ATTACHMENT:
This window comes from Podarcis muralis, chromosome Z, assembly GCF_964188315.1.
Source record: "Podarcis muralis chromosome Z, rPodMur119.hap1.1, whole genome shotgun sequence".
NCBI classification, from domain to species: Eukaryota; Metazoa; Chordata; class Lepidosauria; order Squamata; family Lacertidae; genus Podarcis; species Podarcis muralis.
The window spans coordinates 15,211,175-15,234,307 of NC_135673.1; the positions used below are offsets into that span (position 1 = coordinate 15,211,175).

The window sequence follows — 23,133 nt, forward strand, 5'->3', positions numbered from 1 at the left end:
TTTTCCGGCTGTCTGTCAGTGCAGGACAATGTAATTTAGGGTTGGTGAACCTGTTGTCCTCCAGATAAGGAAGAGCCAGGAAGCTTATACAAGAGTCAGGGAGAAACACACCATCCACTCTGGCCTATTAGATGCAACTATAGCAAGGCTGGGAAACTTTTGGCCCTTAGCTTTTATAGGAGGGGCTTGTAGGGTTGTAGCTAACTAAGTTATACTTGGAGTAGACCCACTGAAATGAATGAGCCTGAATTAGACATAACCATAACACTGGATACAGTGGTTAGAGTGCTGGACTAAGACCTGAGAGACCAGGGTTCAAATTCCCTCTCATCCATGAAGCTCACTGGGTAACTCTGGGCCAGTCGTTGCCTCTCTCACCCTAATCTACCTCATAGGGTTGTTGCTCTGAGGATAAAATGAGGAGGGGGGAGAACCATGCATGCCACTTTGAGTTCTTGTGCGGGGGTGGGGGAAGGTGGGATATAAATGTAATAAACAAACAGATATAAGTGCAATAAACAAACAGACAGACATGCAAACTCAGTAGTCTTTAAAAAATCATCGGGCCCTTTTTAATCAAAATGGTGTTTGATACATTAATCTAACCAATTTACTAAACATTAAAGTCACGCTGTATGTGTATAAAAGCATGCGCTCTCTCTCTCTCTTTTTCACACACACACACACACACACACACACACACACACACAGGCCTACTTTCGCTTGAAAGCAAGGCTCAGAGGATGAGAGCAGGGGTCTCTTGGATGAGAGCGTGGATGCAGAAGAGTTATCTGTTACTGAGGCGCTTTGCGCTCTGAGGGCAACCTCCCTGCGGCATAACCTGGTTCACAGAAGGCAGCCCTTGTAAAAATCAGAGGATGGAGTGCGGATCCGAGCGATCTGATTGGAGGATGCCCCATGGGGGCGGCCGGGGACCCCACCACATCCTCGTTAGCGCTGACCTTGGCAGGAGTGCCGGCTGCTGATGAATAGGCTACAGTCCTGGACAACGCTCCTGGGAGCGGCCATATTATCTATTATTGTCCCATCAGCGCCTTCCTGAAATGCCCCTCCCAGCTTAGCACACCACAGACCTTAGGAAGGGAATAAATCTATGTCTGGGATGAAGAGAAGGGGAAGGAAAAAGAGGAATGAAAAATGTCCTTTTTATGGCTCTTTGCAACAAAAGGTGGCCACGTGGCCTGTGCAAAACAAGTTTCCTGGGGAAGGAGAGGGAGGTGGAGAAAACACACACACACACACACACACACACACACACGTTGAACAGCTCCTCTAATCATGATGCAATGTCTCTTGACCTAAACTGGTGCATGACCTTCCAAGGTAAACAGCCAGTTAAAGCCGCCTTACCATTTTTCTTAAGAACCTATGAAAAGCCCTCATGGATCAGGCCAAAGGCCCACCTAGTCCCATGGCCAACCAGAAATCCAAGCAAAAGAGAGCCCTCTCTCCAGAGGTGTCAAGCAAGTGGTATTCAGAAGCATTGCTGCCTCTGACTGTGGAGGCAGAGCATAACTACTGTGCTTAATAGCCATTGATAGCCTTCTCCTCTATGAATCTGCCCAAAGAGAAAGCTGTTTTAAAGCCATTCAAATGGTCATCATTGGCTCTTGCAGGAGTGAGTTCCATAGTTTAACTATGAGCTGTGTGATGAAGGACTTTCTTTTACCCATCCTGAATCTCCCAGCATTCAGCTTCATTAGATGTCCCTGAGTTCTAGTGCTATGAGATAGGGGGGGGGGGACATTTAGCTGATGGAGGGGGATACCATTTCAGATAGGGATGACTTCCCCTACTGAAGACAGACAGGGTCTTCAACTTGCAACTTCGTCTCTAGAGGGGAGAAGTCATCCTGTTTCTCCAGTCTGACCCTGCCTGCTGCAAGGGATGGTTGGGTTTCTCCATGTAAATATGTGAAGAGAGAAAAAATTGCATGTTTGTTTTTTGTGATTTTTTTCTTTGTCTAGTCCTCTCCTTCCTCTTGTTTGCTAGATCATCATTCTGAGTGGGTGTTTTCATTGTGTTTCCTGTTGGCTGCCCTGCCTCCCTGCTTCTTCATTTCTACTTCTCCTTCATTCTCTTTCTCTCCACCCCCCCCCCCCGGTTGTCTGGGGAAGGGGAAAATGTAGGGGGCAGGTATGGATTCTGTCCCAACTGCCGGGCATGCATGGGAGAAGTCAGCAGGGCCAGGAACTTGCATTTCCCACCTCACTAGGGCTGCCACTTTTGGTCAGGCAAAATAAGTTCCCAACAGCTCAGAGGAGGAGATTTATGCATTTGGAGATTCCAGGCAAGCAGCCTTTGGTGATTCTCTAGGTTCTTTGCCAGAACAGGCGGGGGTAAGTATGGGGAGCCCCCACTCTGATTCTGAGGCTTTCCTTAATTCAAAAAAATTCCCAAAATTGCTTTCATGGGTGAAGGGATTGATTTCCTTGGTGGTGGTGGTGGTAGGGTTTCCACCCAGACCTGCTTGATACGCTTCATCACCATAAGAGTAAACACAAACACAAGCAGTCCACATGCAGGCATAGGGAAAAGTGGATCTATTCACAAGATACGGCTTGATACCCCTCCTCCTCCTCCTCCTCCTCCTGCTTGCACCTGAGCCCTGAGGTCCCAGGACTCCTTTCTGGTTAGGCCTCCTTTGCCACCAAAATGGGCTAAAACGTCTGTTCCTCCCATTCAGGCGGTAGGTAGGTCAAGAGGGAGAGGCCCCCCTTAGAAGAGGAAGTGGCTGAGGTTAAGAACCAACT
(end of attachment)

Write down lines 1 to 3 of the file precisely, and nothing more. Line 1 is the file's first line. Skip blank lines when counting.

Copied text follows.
This window comes from Podarcis muralis, chromosome Z, assembly GCF_964188315.1.
Source record: "Podarcis muralis chromosome Z, rPodMur119.hap1.1, whole genome shotgun sequence".
NCBI classification, from domain to species: Eukaryota; Metazoa; Chordata; class Lepidosauria; order Squamata; family Lacertidae; genus Podarcis; species Podarcis muralis.